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January Sale!! Our first ever January Sale is on from Friday, January 20th through Sunday, January 22nd. Everything in the store (see exceptions below) is on sale for 20% off Exceptions include all sale books, all consignment books including Transforming Ottawa, Ottawa I and Ottawa II by William McElligot, Town and Crown, When We Are Bold.
Special Order books are also exceptions. No "rainchecks"!
Achieving Our Country by Richard Rorty Not a new title but a remarkable one given that it was written in 1998 and quite precisely prdeicted last November's stunning vote in America.    
Elephants in My Backyard by Rajiv Surendra Rajiv Surendra (the rapping mathlete from Mean Girls) read Life of Pi, discovered it was being adapted into a major motion picture, and embarked on a ten-year journey to land the role of a lifetime--but this is not a journey of goals and victories, this is a story of obsessively pursuing a dream, overcoming failure, and finding meaning in life.
Bolshoi Confidential by Simon Morrison On January 17, 2013, a hooded assailant hurled acid into the face of the artistic director of the Bolshoi Ballet, making international headlines. A lead soloist, enraged by institutional power struggles, later confessed to masterminding the crime.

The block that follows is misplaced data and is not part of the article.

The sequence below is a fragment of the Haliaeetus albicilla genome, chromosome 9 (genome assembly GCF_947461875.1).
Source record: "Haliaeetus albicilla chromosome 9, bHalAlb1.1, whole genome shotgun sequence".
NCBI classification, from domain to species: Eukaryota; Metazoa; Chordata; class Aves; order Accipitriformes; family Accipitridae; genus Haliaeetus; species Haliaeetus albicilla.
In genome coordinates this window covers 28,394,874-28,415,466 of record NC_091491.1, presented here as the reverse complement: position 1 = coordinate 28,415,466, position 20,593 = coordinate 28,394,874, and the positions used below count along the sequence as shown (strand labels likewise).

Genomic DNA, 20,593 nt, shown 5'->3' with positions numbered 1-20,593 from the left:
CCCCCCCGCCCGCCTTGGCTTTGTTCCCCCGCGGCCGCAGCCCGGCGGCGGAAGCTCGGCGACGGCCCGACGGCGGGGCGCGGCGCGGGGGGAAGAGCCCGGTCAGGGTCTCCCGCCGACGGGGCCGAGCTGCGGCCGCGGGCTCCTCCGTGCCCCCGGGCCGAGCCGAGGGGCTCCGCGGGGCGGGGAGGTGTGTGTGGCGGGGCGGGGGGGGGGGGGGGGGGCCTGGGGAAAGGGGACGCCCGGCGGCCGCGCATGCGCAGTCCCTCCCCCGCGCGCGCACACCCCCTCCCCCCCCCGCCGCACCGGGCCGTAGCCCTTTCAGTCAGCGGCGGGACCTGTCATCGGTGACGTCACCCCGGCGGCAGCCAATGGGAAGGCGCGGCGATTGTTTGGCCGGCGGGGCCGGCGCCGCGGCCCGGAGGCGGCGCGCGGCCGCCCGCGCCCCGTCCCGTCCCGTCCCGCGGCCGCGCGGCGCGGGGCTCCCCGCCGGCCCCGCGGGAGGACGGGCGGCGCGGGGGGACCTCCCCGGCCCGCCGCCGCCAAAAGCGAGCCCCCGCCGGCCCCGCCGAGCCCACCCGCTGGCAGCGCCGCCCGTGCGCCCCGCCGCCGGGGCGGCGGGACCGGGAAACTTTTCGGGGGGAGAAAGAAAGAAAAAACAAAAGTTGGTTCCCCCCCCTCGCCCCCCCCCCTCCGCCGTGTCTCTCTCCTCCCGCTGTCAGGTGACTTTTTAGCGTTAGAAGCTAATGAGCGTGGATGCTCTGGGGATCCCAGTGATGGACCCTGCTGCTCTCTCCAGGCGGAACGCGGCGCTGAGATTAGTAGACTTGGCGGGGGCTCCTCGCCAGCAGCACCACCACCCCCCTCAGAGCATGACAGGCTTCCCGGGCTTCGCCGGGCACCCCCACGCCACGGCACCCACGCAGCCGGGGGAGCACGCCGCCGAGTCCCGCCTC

By Gaslight by Stephen Price Signed copies available!   London, 1885. In a city of fog and darkness, the notorious thief Edward Shade exists only as a ghost, a fabled con, a thief of other men's futures -- a man of smoke.

New Titles

Britain's Empire by Richard Gott

Britains_EmpireSome historians in recent years have promoted the British Empire as a force for good. Richard Gott's new book, Britain's Empire: Resistance, Repression and Revolt, criticises the widely held belief that the British Empire was an imaginative and civilizing enterprise.
Gott reveals a history of systemic repression and almost perpetual violence, showing how British rule was imposed as a military operation and maintained as a military dictatorship. For colonized peoples, the experience was a horrific one, he says, of slavery, famine, battle and extermination. But, he argues, the Empire's oppressed peoples did not go quietly into this good night. Wherever Britain tried to plant its flag, it met with opposition. From Ireland to India, from the American colonies to Australia, Gott traces the rebellions and resistance of subject peoples whose all-but-forgotten stories are excluded from traditional accounts of empire. He argues that the British Empire provided a blueprint for the annihilation of peoples in twentieth-century Europe, and that its leaders must rank alongside the dictators of the twentieth century as authors of crimes against humanity on an infamous scale.

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